News & Views | Published:

Ecology

Ethics and amphibians

Nature volume 431, page 403 (23 September 2004) | Download Citation

Subjects

A statistical study shows convincingly that a technique for marking frogs in ecological field experiments compromises the results. Present practices need a rethink — and not only for practical reasons.

Access optionsAccess options

Rent or Buy article

Get time limited or full article access on ReadCube.

from$8.99

All prices are NET prices.

References

  1. 1.

    & J. Appl. Ecol. 41, 780–786 (2004).

  2. 2.

    & Wildl. Res. 23, 249–266 (1996).

  3. 3.

    & Amphibia-Reptilia 22, 275–289 (2001).

  4. 4.

    Amphibia-Reptilia 17, 287–290 (1996).

  5. 5.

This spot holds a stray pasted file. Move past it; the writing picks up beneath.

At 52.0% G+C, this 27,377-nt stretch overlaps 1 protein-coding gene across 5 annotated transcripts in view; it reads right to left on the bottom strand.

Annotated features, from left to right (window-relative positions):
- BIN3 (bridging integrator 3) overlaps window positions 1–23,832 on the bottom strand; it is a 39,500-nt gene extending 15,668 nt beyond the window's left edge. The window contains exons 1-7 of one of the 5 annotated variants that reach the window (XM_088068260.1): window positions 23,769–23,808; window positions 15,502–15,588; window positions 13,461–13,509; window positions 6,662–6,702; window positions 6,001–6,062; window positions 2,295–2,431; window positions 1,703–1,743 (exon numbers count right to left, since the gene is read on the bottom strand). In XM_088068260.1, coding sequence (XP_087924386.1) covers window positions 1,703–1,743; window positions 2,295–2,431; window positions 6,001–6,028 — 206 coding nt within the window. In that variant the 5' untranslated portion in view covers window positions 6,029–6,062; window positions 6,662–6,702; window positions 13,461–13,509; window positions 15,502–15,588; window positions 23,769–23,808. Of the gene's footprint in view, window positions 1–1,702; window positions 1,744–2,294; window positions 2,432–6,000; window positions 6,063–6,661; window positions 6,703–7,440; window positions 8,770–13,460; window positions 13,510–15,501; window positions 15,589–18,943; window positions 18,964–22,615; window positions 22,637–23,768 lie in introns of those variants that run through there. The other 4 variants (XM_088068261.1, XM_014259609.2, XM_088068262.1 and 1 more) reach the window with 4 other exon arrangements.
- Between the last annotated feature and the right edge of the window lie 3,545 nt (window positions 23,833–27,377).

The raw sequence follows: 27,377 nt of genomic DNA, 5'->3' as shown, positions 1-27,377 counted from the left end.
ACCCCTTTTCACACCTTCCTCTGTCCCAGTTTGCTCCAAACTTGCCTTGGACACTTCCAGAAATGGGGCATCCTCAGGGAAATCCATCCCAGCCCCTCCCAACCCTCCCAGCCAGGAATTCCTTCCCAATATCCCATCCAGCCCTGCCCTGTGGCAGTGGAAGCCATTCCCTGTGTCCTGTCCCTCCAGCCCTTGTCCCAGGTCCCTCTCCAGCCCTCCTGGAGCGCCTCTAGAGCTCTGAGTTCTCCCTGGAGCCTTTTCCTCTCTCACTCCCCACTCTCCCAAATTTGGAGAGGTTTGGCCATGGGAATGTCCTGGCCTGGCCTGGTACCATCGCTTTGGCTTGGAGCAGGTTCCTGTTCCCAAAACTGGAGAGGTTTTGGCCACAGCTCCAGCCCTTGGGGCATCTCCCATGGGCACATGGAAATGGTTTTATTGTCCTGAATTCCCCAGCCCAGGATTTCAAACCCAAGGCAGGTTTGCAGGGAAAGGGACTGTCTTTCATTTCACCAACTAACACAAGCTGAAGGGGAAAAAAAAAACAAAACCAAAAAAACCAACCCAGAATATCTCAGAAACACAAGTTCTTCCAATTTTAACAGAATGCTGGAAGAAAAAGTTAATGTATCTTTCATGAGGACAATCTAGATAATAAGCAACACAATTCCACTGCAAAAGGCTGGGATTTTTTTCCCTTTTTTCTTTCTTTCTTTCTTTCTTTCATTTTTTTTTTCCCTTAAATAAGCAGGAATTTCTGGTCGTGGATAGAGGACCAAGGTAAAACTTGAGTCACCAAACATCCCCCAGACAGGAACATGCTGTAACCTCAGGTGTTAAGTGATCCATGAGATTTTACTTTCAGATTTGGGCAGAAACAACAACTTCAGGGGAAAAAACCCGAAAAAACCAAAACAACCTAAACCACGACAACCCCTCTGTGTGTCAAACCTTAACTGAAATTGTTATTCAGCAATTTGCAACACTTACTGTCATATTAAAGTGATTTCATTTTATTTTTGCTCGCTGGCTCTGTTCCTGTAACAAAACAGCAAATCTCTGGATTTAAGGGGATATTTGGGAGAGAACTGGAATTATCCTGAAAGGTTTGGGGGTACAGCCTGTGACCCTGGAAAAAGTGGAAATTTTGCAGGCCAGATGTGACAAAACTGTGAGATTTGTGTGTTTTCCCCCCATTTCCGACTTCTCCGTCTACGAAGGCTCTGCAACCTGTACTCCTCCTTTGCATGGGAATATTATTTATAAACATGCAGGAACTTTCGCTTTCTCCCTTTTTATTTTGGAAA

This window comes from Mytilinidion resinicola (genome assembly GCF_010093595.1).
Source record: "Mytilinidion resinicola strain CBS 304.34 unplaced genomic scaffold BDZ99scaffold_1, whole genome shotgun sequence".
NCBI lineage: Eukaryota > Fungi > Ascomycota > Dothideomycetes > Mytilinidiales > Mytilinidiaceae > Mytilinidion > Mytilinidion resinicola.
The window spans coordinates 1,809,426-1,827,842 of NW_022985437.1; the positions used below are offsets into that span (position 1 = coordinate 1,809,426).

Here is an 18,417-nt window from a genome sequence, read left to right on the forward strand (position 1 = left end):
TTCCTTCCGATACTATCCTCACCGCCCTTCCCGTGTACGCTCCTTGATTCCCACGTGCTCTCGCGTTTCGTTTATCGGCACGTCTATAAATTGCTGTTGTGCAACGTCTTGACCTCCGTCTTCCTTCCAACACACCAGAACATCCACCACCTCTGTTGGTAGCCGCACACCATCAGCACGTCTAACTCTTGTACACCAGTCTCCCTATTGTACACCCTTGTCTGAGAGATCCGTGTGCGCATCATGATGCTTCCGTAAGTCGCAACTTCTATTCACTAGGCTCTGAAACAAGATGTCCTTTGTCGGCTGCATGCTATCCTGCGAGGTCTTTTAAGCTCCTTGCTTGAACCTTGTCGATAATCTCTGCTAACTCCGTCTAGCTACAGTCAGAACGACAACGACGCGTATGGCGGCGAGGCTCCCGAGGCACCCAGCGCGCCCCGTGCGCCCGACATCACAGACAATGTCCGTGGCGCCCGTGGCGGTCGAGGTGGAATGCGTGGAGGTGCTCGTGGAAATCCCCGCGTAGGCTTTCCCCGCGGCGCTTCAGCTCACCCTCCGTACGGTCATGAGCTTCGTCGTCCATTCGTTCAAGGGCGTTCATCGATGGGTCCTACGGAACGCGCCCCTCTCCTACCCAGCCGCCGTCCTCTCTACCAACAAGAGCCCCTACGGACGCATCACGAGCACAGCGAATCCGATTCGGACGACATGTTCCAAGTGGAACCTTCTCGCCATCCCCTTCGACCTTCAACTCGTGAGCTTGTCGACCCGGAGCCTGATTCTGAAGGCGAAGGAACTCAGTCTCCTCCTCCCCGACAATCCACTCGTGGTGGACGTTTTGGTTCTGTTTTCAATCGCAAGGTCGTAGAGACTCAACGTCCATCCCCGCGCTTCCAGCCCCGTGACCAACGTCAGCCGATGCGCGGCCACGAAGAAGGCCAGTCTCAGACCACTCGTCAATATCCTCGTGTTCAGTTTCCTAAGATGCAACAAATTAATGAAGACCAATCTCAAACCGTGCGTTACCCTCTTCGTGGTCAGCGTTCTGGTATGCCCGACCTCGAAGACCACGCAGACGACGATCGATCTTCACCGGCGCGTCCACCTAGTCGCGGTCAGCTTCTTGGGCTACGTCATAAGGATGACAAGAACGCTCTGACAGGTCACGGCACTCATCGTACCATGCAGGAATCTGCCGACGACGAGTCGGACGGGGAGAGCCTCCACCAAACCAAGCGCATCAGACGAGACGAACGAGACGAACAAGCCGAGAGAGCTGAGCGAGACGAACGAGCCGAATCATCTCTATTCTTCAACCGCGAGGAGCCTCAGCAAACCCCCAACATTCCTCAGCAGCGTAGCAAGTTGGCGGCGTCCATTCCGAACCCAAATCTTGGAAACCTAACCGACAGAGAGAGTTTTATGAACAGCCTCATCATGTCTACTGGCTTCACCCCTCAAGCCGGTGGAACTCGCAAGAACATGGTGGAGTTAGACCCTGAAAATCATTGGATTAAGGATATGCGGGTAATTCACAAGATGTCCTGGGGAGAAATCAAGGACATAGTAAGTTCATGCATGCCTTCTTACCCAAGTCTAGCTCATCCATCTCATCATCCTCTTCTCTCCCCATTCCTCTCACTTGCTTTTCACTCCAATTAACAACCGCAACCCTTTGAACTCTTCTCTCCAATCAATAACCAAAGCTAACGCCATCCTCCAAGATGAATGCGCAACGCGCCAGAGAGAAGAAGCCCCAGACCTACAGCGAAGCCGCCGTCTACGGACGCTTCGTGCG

Copeia 1972, 182–185 (1972).

  6. 6.

    & Copeia 1999, 824–830 (1999).

  7. 7.

    et al. WinBUGS User Manual, Version 1.4 (MRC Biostatistics Unit, Cambridge, UK, 2003).

  8. 8.

    et al. Proc. R. Soc. Lond. B doi:10.1098/rsbl.2004.0201 (2004).

Download references

Author information

Affiliations

  1. Robert M. May is in the Department of Zoology, University of Oxford, Oxford OX1 3PS, UK. e-mail: robert.may@zoology.oxford.ac.uk

    • Robert M. May

Authors

  1. Search for Robert M. May in:

About this article

Publication history

Published

DOI

https://doi.org/10.1038/431403a

Further reading

Comments

By submitting a comment you agree to abide by our Terms and Community Guidelines. If you find something abusive or that does not comply with our terms or guidelines please flag it as inappropriate.

Newsletter Get the most important science stories of the day, free in your inbox. Sign up for Nature Briefing